If the key organizers of the National Immigrant Youth Alliance (NIYA) had their way, the controversial group would cease to exist. But until deportations stop and families are reunited, that’s unlikely to happen.
A day after the culmination of months of planning the third media-hyped protest at the U.S.-Mexico border, 21-year-old Dulce Guerrero sat exhausted outside a hotel in San Ysidro in southern California earlier this week. “We’re doing this because we’re undocumented and our families are being deported every day. But if we didn’t have to be here, if I didn’t have to be in San Diego doing this, I wouldn’t,” she said.
Guerrero co-coordinated the latest “Bring Them Home” event at the Otay Mesa Port of Entry that took place Monday, March 10. The protest generated national attention, and on its first day landed 30 asylum seekers in Correctional Centers of America detention facility—which is what NIYA members expected to happen. The demonstration was originally dubbed “Dream 250,” with an initial plan that 250 people would seek asylum or humanitarian parole in order to enter the United States and reunite with family members here. It is also called “Bring Them Home,” like the actions that preceded this one last summer and in Laredo last fall.
In the end, the 250 people who originally planned to cross dwindled to 150, spread over the first week, because, according to NIYA co-founder Mohammad Abdollahi, many of the participants weren’t ready for what might face them in detention. All of the members of the “Bring Them Home” groups are undocumented, and most have been deported. “Knowing that they may be detained causes high stress and emotional trauma,” Abdollahi explained, “and the prospect of being in jail for an extended period of time, and then possibly deported back to Mexico, creates anxiety that many of the potential asylum seekers may not have been ready for when they first joined us.”
This protest and the two before it were designed to test immigration law and to keep immigration reform in the spotlight. Department of Homeland Security data shows that 419,384 people were deported in 2012, with a total of 1.6 million between 2009–2012.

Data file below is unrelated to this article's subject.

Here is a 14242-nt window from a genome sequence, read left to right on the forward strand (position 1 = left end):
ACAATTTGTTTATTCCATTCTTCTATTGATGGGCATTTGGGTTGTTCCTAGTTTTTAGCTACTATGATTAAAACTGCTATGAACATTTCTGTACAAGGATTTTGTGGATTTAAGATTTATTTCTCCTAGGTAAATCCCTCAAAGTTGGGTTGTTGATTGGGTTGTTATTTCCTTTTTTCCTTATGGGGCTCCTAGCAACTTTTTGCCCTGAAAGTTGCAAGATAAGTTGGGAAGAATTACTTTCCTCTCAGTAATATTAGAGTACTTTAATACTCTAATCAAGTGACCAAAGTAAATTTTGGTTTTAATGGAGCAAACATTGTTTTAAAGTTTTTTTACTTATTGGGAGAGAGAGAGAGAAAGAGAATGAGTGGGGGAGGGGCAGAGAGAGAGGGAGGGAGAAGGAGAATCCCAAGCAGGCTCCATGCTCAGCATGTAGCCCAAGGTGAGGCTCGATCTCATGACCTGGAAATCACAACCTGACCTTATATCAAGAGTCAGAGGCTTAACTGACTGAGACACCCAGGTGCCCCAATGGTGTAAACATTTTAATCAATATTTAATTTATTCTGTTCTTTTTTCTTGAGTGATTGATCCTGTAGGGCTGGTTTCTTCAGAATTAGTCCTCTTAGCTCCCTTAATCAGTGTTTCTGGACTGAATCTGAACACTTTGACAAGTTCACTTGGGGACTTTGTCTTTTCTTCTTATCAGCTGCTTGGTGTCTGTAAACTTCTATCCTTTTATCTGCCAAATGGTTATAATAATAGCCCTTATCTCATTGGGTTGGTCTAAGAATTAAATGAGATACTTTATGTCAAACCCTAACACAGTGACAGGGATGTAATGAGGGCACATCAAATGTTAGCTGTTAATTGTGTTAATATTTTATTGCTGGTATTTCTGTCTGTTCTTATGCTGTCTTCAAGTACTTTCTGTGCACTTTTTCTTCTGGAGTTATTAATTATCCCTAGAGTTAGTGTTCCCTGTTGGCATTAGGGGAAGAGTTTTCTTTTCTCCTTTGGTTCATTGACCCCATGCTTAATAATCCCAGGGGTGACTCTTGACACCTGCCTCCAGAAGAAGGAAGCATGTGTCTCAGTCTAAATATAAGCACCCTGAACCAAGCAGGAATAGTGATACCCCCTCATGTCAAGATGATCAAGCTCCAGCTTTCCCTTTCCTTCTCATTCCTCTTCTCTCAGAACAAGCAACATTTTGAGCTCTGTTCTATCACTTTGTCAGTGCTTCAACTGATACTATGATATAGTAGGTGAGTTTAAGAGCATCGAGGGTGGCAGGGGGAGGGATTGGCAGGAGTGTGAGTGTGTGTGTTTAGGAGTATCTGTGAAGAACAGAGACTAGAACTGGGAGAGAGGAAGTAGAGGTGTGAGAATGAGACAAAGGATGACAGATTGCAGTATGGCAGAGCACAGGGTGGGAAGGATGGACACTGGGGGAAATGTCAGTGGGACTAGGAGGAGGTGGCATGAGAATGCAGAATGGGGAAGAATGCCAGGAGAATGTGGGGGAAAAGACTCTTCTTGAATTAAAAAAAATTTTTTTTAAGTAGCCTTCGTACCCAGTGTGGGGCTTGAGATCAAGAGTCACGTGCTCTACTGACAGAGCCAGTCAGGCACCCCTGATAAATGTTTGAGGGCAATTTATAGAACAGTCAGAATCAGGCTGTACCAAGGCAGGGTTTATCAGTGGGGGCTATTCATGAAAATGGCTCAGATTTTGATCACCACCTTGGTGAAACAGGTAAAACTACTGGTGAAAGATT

“Immigration reform is dead in congress as of now, and this action is going to revive it—and revive it in a good way, because these families are immigration reform. This is where it should start,” Guerrero says, adding that the demonstration on Monday was necessary to show people what deportation “looks like” from the very faces of the family members who cannot be physically together without leaving United States. “The bottom line for NIYA is to empower undocumented residents.”
NIYA is known for its dissident tactics, drawing criticism from other human rights groups, immigration advocates, and even former allies in Congress. Rep. Luis Gutiérrez (D-IL) released a statement in November officially breaking ties with the group and with DREAMactivist.org, affiliated with NIYA. Douglas Rivlin, spokesman and Director of Communication for Rep. Gutiérrez, wrote that a NIYA activist had secretly taped a private conversation in Gutiérrez’ office, and another had to be escorted out of the office by U.S. Capitol Police after refusing to leave. The incident took place during the Dream 30 Laredo action in October, when NIYA members in Washington, D.C. staged sit-ins and protests to convince authorities to release detainees in El Paso, Texas who had surrendered to authorities at Laredo. The statement accuses NIYA leaders of expressing anti-white “racist” comments on Facebook and Twitter, and demonstrating overt opposition to the current proposal for immigration reform.
“Of course, we’re terrible people. Horrible people. All we want to do is bring families together.” Abdollahi says.
Abdollahi admits that NIYA’s tactics raise ire—but also awareness. His focus is on the results, and not the popularity of the group. Abdollahi is an undocumented Iranian who learned of his citizenship status when he was in high school. He got involved with immigration advocacy after he was refused college financial aid and scholarships in Michigan, where he grew up.
Abdollahi told Skidmore College students last fall, during a speaking engagement in Saratoga Springs, New York, that NIYA’s objective is to “disorganize the organized,” to cause some “chaos” amongst those who can’t see past the status quo, and to meet their objectives: to bring families together, to stop deportation, and to empower undocumented leaders. Like Guerrero, Abdollahi believes that when those objectives are met, NIYA will cease to exist. But in the meantime, the chaos and disorganization stimulate a new paradigm to challenge the unjust immigration law system from its roots.